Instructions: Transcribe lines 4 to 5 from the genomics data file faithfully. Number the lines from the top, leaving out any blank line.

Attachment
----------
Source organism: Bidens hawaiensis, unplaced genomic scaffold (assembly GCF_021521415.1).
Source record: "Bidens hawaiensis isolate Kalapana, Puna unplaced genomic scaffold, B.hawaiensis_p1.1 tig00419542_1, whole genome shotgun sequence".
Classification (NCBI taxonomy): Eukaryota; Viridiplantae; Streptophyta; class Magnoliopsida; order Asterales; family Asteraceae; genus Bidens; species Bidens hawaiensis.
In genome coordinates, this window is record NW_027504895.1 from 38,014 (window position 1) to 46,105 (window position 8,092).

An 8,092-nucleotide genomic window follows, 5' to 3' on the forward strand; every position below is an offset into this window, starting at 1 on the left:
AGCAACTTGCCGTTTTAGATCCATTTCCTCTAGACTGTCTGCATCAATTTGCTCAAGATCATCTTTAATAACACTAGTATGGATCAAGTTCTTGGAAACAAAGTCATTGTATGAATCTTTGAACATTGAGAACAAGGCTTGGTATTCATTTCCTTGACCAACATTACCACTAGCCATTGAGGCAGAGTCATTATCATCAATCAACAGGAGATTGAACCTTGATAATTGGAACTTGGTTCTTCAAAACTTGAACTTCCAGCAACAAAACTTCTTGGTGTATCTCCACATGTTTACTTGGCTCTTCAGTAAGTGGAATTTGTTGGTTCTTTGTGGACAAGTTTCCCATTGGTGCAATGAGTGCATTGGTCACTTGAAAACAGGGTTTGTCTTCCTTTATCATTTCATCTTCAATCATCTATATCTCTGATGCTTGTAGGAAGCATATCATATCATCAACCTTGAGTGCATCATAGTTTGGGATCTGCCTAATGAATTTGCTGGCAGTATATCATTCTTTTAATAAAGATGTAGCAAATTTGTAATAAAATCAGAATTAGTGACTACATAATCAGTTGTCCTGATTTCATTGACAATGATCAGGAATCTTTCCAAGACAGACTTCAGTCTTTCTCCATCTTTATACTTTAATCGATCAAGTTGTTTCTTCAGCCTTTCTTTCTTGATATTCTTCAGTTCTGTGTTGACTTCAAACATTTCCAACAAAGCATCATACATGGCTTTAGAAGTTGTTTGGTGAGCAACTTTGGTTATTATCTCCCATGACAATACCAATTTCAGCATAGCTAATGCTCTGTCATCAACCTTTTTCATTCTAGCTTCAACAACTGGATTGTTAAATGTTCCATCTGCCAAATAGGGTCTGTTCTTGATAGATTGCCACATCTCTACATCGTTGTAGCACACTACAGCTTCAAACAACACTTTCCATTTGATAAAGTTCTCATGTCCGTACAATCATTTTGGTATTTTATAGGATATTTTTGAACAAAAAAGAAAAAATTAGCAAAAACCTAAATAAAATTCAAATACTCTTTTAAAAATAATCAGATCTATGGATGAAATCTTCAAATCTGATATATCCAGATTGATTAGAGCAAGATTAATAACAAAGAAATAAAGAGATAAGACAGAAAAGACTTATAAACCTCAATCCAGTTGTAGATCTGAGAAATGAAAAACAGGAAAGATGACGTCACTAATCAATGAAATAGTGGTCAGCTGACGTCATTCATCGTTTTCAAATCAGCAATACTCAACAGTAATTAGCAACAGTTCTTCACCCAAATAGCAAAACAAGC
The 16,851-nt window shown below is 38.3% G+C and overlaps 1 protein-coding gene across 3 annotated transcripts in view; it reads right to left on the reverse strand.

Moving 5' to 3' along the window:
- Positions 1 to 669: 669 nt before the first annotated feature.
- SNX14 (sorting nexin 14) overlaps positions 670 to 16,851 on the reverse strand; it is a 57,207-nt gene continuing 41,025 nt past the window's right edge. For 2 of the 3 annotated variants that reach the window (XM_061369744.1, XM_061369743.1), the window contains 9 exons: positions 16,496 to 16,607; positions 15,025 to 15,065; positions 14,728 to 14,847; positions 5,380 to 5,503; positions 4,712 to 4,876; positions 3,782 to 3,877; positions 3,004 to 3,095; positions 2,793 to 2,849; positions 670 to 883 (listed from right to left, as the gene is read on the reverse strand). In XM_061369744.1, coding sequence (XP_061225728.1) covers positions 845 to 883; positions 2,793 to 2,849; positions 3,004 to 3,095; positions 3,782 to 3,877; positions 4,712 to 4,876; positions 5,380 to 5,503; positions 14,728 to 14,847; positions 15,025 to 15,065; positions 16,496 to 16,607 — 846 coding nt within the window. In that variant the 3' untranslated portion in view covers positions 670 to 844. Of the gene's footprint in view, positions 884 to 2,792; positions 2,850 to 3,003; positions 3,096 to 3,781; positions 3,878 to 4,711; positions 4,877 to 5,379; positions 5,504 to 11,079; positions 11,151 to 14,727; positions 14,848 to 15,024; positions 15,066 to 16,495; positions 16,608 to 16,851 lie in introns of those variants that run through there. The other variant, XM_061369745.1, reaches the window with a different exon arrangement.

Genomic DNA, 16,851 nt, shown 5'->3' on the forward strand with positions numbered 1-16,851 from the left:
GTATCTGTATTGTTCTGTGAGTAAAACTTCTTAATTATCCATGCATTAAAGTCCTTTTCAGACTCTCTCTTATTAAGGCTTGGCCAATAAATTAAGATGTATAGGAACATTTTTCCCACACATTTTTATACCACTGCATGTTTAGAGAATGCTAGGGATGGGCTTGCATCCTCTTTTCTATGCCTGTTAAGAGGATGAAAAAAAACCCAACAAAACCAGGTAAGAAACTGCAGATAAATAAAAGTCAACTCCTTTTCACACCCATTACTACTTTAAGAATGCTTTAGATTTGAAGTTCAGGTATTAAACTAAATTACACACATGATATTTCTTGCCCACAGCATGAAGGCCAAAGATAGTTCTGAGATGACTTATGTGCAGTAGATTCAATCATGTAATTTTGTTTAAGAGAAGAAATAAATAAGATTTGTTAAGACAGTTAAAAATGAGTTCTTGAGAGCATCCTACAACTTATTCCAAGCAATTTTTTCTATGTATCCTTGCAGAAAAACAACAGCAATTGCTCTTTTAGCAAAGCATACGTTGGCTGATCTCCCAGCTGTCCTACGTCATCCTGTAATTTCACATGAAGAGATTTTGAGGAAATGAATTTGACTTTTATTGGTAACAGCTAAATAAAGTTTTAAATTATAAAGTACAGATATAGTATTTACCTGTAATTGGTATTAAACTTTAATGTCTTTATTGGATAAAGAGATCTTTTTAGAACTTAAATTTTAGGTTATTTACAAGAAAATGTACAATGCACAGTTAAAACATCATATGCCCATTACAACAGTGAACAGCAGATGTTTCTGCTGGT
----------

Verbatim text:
In genome coordinates, this window is record NW_027504895.1 from 38,014 (window position 1) to 46,105 (window position 8,092).

An 8,092-nucleotide genomic window follows, 5' to 3' on the forward strand; every position below is an offset into this window, starting at 1 on the left: